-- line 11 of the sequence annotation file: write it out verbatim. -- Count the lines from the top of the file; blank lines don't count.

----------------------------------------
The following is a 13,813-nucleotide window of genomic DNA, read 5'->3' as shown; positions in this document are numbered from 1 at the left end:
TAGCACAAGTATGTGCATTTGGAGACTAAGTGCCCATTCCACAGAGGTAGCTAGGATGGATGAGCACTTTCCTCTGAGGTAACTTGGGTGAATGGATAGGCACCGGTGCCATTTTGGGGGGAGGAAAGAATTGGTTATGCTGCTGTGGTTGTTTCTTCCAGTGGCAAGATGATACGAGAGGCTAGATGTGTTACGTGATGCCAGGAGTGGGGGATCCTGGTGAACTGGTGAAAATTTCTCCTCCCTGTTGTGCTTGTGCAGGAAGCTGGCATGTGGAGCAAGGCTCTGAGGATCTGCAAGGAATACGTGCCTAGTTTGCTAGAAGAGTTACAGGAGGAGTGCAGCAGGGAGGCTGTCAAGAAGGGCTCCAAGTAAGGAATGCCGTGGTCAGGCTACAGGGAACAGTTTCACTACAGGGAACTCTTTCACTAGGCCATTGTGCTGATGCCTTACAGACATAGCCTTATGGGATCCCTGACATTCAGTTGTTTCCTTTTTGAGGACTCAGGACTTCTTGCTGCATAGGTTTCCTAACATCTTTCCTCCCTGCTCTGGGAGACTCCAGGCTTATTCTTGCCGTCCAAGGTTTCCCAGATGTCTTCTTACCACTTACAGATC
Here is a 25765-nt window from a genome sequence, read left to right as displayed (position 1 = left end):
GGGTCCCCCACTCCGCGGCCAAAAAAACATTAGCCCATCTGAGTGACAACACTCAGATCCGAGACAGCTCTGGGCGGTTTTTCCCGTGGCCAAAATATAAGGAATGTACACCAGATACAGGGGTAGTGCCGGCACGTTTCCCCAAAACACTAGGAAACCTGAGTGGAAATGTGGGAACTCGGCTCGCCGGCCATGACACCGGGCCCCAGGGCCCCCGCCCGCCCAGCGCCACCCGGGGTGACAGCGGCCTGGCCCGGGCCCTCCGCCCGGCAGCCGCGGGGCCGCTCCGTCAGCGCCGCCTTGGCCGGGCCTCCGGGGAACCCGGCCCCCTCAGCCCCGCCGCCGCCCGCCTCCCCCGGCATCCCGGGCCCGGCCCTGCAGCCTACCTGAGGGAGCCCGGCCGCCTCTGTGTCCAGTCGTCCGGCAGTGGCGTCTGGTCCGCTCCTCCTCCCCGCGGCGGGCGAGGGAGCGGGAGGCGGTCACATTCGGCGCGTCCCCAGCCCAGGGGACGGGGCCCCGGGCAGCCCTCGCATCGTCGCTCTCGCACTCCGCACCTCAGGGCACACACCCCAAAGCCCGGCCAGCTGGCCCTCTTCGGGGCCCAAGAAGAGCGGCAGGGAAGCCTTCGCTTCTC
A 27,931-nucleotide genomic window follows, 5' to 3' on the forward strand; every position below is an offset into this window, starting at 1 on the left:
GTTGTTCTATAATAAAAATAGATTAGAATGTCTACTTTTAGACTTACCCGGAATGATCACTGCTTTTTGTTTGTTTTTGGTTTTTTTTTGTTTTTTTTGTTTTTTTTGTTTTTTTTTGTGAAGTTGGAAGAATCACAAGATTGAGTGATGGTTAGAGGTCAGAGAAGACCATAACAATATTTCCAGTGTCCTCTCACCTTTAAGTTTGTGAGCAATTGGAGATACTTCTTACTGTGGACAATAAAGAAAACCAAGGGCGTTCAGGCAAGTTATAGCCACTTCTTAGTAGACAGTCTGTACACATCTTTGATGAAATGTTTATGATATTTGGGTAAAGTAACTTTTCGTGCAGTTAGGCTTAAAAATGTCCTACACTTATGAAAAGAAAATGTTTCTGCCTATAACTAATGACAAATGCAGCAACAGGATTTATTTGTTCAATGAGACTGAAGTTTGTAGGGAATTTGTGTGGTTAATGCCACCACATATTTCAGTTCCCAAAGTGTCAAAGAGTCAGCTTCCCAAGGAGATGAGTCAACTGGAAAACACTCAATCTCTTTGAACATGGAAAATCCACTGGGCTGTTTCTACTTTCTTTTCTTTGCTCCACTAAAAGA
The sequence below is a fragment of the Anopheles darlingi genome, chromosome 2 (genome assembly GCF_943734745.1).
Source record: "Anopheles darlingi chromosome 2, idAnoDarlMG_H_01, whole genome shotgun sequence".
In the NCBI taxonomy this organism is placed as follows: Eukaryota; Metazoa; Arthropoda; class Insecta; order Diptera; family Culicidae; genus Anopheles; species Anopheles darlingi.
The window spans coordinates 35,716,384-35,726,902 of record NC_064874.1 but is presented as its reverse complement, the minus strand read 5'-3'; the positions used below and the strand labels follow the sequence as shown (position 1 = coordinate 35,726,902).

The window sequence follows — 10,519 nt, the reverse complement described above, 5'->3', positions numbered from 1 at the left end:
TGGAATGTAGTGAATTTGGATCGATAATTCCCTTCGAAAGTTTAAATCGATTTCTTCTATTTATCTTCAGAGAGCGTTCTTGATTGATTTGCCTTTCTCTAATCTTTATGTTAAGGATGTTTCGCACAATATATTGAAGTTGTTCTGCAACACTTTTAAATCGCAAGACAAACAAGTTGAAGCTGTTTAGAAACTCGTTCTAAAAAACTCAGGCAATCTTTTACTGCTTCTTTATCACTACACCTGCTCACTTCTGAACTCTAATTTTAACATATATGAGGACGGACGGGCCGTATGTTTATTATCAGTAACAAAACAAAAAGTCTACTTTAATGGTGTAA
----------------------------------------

The window sequence follows — 10,519 nt, the reverse complement described above, 5'->3', positions numbered from 1 at the left end: